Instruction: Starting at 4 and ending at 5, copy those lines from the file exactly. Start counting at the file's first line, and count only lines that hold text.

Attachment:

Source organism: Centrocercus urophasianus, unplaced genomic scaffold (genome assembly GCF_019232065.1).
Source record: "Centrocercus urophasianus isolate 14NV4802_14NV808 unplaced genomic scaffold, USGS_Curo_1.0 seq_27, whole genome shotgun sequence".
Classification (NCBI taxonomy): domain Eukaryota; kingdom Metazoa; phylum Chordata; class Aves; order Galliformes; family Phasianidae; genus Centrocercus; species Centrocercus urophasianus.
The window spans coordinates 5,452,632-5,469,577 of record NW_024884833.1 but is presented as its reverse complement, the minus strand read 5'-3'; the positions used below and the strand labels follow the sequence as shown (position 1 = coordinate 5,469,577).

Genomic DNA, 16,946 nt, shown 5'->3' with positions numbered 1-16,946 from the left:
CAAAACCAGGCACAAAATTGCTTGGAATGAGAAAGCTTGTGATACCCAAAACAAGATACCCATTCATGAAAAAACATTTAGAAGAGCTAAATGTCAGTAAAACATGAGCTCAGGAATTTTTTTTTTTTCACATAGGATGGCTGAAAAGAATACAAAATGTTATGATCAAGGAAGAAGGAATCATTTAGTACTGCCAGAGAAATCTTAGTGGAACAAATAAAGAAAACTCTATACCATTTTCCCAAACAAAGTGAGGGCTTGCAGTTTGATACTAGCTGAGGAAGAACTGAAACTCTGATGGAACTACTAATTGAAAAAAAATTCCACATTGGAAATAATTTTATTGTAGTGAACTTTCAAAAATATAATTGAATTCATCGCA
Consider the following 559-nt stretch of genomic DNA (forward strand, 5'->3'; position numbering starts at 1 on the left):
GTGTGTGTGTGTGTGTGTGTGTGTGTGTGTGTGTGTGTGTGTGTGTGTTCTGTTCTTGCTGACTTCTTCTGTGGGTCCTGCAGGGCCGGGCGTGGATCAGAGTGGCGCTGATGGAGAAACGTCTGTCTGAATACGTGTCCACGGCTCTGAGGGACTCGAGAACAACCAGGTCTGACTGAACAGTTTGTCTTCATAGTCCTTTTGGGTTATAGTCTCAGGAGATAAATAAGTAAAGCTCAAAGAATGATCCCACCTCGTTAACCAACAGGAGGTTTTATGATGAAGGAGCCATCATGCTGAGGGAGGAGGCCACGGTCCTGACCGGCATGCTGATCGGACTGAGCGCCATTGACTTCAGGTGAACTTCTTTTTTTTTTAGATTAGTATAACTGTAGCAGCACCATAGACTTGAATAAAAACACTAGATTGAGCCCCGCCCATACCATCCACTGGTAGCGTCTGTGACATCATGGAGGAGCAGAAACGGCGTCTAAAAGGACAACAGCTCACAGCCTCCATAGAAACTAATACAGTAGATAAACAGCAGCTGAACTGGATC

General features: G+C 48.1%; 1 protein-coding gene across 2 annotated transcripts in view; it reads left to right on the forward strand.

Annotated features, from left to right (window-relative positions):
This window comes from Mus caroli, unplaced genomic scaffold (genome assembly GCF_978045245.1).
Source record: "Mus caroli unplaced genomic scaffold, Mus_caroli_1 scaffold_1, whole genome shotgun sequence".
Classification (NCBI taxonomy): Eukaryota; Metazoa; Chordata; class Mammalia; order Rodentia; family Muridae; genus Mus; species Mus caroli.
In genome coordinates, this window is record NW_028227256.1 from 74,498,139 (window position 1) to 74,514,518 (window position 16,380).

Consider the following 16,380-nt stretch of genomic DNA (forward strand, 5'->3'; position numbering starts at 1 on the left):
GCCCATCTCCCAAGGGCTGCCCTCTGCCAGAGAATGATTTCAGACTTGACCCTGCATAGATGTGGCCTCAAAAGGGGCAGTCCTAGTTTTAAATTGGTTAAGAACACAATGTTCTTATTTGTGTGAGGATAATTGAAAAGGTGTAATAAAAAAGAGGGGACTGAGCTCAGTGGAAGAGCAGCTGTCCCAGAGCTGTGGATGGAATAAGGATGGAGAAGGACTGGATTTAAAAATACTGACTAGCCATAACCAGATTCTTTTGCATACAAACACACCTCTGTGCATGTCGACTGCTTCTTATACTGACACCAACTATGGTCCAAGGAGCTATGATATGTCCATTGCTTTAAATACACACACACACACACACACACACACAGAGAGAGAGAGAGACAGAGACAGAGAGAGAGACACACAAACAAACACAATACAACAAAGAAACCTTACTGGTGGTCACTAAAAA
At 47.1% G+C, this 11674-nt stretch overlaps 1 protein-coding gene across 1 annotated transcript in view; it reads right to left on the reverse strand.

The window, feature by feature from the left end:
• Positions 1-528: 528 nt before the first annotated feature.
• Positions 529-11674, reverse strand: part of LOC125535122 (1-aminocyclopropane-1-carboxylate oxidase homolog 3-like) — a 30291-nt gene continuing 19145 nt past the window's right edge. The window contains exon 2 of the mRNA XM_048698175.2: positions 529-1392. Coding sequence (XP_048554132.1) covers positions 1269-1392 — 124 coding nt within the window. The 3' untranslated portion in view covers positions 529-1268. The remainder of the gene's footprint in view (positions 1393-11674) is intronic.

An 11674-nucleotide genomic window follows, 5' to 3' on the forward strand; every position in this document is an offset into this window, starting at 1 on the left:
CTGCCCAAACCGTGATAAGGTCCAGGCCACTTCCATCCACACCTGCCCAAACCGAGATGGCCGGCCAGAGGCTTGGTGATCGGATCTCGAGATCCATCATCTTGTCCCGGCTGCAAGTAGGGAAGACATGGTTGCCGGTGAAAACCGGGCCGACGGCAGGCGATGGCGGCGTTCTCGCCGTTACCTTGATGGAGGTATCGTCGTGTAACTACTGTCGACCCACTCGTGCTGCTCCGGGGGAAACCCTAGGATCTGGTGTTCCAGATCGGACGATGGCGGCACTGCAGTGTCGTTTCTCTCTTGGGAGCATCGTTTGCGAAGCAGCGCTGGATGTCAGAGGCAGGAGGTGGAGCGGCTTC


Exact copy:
The window spans coordinates 5,452,632-5,469,577 of record NW_024884833.1 but is presented as its reverse complement, the minus strand read 5'-3'; the positions used below and the strand labels follow the sequence as shown (position 1 = coordinate 5,469,577).

Genomic DNA, 16,946 nt, shown 5'->3' with positions numbered 1-16,946 from the left: